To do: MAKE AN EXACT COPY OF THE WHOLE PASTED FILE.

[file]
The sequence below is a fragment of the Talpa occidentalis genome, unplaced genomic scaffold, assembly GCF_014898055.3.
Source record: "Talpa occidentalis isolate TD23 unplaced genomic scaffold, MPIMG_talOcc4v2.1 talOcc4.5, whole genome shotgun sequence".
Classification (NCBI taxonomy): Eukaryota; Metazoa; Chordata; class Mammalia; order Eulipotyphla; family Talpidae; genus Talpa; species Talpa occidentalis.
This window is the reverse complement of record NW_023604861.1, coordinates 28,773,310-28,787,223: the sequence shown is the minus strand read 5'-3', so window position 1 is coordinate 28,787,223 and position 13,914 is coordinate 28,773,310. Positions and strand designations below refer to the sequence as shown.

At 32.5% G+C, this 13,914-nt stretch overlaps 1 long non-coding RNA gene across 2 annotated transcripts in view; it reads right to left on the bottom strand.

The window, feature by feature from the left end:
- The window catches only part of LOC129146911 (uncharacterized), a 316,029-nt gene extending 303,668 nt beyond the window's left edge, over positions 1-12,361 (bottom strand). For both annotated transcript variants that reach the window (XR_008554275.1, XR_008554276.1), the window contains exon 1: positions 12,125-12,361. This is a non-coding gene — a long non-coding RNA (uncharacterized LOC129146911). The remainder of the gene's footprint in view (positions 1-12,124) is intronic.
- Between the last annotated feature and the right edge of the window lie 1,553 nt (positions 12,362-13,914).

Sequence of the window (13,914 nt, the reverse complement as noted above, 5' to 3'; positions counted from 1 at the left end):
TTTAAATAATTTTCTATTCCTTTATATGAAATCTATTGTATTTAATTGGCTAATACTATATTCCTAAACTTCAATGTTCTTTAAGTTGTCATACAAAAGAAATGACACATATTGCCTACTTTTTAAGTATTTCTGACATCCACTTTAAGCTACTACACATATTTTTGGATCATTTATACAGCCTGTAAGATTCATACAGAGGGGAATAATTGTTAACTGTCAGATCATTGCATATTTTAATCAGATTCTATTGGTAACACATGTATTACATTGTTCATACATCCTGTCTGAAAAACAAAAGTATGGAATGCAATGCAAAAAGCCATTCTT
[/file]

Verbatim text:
The sequence below is a fragment of the Talpa occidentalis genome, unplaced genomic scaffold, assembly GCF_014898055.3.
Source record: "Talpa occidentalis isolate TD23 unplaced genomic scaffold, MPIMG_talOcc4v2.1 talOcc4.5, whole genome shotgun sequence".
Classification (NCBI taxonomy): Eukaryota; Metazoa; Chordata; class Mammalia; order Eulipotyphla; family Talpidae; genus Talpa; species Talpa occidentalis.
This window is the reverse complement of record NW_023604861.1, coordinates 28,773,310-28,787,223: the sequence shown is the minus strand read 5'-3', so window position 1 is coordinate 28,787,223 and position 13,914 is coordinate 28,773,310. Positions and strand designations below refer to the sequence as shown.

At 32.5% G+C, this 13,914-nt stretch overlaps 1 long non-coding RNA gene across 2 annotated transcripts in view; it reads right to left on the bottom strand.

The window, feature by feature from the left end:
- The window catches only part of LOC129146911 (uncharacterized), a 316,029-nt gene extending 303,668 nt beyond the window's left edge, over positions 1-12,361 (bottom strand). For both annotated transcript variants that reach the window (XR_008554275.1, XR_008554276.1), the window contains exon 1: positions 12,125-12,361. This is a non-coding gene — a long non-coding RNA (uncharacterized LOC129146911). The remainder of the gene's footprint in view (positions 1-12,124) is intronic.
- Between the last annotated feature and the right edge of the window lie 1,553 nt (positions 12,362-13,914).

Sequence of the window (13,914 nt, the reverse complement as noted above, 5' to 3'; positions counted from 1 at the left end):
TTTAAATAATTTTCTATTCCTTTATATGAAATCTATTGTATTTAATTGGCTAATACTATATTCCTAAACTTCAATGTTCTTTAAGTTGTCATACAAAAGAAATGACACATATTGCCTACTTTTTAAGTATTTCTGACATCCACTTTAAGCTACTACACATATTTTTGGATCATTTATACAGCCTGTAAGATTCATACAGAGGGGAATAATTGTTAACTGTCAGATCATTGCATATTTTAATCAGATTCTATTGGTAACACATGTATTACATTGTTCATACATCCTGTCTGAAAAACAAAAGTATGGAATGCAATGCAAAAAGCCATTCTT